record. This is a "key incongruity" that "convinces" the
dissenting judge that the trial judge did not abuse his
discretion in excluding the expert testimony. Opinion evidence
that is connected to the existing data only by the expert's
"ipse dixit" is not required to be admitted. The court may
conclude that "there is simply too great an analytical gap
between the data and the opinion proffered."17
At the outset,
I referred to this controversy as perhaps an "exquisite" issue
among expert admissibility battles. The competing rationales for
one approach or the other seem respectable. Further, the
question can impact both plaintiffs and defendants. Here, the
panel majority suggests that the party's own expert can
repudiate the factual testimony given by the party so long as
other evidence exists to support the expert's opinion. However,
does that premise say too much? The majority explains that the
plaintiff "could have been mistaken." Maybe he only "thought" he
had closed the chamber and a jury might so find.
But isn't that
surmise of "possibilities" in itself speculation (by the
appellate court)? And that conjecture is then used to allow the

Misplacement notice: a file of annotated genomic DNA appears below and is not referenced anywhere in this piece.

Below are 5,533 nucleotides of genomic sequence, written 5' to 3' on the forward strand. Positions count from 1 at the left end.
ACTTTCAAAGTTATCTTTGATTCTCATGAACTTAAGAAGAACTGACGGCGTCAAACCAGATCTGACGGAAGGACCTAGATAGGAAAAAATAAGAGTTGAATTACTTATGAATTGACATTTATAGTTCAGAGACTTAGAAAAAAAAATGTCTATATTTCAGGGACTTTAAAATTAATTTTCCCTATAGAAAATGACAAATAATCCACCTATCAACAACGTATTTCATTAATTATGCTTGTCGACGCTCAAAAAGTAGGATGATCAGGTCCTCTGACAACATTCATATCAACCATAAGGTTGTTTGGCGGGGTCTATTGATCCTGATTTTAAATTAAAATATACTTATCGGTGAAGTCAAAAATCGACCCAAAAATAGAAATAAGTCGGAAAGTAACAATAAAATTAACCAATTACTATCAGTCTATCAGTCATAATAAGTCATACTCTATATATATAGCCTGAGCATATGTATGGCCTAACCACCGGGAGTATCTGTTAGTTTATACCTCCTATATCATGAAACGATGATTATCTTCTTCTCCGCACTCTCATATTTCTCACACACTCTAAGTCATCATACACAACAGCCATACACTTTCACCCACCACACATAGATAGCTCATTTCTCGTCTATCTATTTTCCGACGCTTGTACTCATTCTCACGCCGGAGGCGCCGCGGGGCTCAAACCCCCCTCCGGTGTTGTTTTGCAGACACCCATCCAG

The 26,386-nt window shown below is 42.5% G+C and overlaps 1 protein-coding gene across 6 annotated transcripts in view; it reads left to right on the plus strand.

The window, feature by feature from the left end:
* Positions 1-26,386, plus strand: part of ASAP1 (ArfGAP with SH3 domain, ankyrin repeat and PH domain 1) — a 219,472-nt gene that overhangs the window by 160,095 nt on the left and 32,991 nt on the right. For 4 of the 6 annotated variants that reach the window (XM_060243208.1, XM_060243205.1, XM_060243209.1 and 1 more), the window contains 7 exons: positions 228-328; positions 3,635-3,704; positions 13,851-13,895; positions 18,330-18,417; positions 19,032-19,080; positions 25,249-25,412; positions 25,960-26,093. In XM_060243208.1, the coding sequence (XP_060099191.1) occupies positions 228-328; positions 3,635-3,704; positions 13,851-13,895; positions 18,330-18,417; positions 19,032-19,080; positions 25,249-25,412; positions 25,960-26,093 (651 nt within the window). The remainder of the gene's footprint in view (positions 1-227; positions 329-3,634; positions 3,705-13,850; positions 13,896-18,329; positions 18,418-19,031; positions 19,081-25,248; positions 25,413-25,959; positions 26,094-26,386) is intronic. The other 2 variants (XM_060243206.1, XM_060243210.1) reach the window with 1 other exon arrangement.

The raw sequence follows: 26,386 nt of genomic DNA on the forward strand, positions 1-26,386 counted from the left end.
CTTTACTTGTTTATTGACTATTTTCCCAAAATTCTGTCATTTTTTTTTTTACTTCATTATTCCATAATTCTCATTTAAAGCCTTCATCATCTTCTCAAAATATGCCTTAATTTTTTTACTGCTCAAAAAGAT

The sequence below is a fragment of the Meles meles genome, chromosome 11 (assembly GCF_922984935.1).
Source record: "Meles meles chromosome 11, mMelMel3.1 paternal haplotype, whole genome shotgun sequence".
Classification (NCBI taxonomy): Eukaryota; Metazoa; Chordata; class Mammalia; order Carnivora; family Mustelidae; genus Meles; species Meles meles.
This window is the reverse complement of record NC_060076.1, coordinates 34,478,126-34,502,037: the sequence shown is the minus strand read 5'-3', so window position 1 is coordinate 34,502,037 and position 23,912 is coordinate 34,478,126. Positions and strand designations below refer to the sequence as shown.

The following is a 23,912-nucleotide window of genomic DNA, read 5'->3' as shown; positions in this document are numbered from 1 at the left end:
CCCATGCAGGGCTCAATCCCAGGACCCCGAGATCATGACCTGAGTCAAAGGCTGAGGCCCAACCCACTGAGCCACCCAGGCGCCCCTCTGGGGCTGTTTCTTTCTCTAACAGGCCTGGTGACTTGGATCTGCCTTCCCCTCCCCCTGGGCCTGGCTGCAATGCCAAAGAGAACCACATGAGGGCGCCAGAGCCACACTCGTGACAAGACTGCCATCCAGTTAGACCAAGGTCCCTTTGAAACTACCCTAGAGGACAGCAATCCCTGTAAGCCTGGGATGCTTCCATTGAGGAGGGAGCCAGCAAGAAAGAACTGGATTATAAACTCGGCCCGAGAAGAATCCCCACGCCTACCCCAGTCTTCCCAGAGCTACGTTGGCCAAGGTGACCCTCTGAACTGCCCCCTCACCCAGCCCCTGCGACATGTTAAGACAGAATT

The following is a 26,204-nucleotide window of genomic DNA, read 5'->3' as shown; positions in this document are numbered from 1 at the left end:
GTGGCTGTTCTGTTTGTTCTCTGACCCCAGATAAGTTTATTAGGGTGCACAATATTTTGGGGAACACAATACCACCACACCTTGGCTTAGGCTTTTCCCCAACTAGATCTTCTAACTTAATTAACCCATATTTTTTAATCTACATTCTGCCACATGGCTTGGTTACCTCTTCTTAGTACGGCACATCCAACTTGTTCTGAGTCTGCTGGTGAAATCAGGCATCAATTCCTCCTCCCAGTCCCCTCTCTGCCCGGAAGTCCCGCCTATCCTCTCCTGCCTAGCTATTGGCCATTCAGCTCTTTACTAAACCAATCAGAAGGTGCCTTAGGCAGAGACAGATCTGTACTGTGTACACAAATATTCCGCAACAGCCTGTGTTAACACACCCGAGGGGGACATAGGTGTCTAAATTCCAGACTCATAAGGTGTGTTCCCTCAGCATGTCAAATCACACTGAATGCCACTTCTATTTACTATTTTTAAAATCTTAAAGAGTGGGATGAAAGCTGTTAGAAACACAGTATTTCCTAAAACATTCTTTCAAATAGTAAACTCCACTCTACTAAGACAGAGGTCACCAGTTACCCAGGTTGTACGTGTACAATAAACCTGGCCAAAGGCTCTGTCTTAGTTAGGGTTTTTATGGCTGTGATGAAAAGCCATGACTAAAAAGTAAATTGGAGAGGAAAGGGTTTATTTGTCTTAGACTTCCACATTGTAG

expert to opine in contradiction to the firm testimony of the
plaintiff who was actually there, the person who pulled the
trigger. This is not the case of a plaintiff who does not
remember or whose testimony is tenuous or equivocal. The
plaintiff was resolute in his description of what happened. He
even demonstrated on a photograph how he held the gun. These
facts contradicted and simply did not support the expert's
theory. Rule 702 and Daubert's factual
"fit" admissibility criteria are supposed to screen out expert
speculation, not fuel it. Bottom line: There is much here for
counsel to ponder on a question that recurs.
1.2014 U.S. App. Lexis 14393 (6th Cir. July 29, 2014).
New York Law Journal, Aug. 11, 2014, p. 3 (also available on
Re Zoloft, 2014 U.S. Dist. Lexis 87592 (E.D. Pa.
June 27, 2014).
v. Merrell Dow Pharms., 509 U.S. 579, 593-94 (1993).
Re Zoloft, 2014 U.S. Dist. Lexis 111063 (E.D. Pa.
Aug. 12, 2014).
Lee, 2014 U.S. App. Lexis 14393, at *6.
Id., Lexis at *6-*7.
Id., Lexis at *7-*8 (citing and quoting Dickerson
v. Shepard Warner Elevator, 287
F. 2d 255, 260 (6th Cir. 1961)).
Id., Lexis at *8-*9. (Emphasis by court).
Id., Lexis at *9.
184 F. 3d 492, 497-98 (6th Cir. 1999).
Lee, Lexis at *10.
Id., Lexis at *13-*14.
Id., Lexis at *14-*20 (dissenting opinion by Judge Damon J.
Id., Lexis at *16 and n. 1 (dissenting opinion) (citing Daubert,
509 U.S. at 591).
Id., Lexis at *17-*18 (citing numerous cases).
17. Id., Lexis at *19-*20 (dissenting opinion) (quoting General
Electric v. Joiner, 522 U.S. 136, 146 (1997)).